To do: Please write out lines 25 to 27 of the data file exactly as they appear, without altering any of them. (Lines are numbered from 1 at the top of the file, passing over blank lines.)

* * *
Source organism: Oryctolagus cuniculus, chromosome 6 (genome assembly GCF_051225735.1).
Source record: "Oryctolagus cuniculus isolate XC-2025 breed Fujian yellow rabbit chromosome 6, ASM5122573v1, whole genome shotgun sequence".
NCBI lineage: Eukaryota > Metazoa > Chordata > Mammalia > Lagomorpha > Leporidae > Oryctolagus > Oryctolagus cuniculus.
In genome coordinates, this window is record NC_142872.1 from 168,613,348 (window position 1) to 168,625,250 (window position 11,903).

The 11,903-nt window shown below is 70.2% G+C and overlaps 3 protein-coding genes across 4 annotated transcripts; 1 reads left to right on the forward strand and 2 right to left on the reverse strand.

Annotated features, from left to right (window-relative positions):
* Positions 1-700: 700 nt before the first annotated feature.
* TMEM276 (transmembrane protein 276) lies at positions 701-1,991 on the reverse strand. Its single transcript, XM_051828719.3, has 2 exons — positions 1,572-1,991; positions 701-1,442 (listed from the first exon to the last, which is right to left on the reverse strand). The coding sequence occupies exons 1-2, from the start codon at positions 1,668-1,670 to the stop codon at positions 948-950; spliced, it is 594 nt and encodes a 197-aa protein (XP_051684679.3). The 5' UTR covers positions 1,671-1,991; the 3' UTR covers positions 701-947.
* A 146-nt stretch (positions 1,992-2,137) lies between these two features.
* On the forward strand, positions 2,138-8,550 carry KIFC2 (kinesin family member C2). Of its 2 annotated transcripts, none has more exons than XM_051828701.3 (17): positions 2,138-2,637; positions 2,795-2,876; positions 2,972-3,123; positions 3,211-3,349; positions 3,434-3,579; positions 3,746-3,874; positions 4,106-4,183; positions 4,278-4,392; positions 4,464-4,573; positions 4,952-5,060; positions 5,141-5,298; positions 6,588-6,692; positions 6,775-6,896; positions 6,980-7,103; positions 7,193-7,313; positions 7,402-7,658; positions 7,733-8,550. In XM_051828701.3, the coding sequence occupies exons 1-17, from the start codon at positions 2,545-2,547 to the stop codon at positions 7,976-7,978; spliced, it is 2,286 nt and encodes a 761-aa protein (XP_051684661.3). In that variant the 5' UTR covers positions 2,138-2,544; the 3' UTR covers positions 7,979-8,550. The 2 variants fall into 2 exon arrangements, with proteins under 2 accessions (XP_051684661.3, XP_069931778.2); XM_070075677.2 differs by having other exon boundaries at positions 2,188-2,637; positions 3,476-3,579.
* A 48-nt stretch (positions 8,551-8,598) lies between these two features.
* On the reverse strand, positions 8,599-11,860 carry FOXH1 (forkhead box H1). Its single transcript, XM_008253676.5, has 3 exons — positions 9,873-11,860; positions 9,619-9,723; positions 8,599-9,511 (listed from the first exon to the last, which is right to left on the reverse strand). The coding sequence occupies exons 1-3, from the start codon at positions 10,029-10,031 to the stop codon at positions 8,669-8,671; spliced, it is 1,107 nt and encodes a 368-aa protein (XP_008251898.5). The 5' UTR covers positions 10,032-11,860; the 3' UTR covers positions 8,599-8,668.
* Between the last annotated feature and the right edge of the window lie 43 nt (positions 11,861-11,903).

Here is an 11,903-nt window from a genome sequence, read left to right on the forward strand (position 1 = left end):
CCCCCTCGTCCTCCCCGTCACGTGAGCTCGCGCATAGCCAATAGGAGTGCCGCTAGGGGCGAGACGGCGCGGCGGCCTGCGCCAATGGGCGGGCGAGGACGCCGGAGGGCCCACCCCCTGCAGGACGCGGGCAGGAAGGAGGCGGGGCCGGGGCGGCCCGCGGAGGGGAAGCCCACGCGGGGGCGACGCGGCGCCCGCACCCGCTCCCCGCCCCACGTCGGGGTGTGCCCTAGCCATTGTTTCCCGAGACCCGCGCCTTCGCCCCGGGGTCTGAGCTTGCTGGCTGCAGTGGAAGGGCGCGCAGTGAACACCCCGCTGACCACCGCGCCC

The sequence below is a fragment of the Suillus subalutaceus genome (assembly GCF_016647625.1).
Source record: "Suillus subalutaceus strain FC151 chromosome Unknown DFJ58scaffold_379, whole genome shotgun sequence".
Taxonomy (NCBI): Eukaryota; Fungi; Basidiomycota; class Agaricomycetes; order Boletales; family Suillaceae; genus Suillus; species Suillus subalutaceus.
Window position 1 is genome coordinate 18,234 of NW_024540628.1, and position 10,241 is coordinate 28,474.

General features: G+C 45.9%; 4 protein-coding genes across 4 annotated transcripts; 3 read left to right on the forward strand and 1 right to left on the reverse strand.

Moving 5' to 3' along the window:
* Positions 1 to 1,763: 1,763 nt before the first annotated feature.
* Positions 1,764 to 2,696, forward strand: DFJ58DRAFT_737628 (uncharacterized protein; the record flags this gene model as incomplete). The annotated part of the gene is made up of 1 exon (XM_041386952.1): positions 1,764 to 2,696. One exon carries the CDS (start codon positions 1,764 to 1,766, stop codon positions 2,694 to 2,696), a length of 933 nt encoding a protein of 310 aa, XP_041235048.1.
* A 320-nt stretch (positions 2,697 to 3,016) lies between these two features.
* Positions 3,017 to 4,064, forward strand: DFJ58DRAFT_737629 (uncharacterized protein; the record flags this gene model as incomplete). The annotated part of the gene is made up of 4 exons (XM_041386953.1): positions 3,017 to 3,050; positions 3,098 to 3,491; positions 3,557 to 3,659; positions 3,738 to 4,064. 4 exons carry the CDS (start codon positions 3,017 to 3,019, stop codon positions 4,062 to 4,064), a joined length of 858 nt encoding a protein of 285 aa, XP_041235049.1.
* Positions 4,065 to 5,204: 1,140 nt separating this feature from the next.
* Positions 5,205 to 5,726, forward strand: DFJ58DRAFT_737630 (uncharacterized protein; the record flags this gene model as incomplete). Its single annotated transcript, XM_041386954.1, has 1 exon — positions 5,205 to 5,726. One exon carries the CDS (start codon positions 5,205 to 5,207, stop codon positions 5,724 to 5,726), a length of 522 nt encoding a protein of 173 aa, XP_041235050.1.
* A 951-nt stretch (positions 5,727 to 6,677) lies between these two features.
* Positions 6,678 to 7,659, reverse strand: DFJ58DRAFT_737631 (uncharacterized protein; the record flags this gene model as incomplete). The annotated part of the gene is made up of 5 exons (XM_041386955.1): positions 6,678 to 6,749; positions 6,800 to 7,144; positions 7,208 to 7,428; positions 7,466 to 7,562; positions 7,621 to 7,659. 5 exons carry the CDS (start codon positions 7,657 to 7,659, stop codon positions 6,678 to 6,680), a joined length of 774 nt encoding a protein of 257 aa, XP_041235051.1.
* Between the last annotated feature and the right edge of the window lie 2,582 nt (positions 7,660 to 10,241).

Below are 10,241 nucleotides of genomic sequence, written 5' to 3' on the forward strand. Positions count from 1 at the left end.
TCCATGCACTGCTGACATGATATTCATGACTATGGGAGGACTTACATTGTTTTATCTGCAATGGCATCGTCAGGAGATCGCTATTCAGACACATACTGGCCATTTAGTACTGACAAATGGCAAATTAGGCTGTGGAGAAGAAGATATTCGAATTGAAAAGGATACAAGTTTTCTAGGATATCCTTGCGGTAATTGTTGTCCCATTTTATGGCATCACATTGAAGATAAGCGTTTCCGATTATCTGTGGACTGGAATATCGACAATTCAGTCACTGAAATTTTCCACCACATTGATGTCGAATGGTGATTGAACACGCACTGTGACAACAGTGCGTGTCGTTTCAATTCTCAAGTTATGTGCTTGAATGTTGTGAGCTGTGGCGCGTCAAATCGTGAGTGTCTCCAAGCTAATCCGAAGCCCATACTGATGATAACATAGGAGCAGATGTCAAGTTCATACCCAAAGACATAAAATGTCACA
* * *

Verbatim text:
* Positions 3,017 to 4,064, forward strand: DFJ58DRAFT_737629 (uncharacterized protein; the record flags this gene model as incomplete). The annotated part of the gene is made up of 4 exons (XM_041386953.1): positions 3,017 to 3,050; positions 3,098 to 3,491; positions 3,557 to 3,659; positions 3,738 to 4,064. 4 exons carry the CDS (start codon positions 3,017 to 3,019, stop codon positions 4,062 to 4,064), a joined length of 858 nt encoding a protein of 285 aa, XP_041235049.1.
* Positions 4,065 to 5,204: 1,140 nt separating this feature from the next.
* Positions 5,205 to 5,726, forward strand: DFJ58DRAFT_737630 (uncharacterized protein; the record flags this gene model as incomplete). Its single annotated transcript, XM_041386954.1, has 1 exon — positions 5,205 to 5,726. One exon carries the CDS (start codon positions 5,205 to 5,207, stop codon positions 5,724 to 5,726), a length of 522 nt encoding a protein of 173 aa, XP_041235050.1.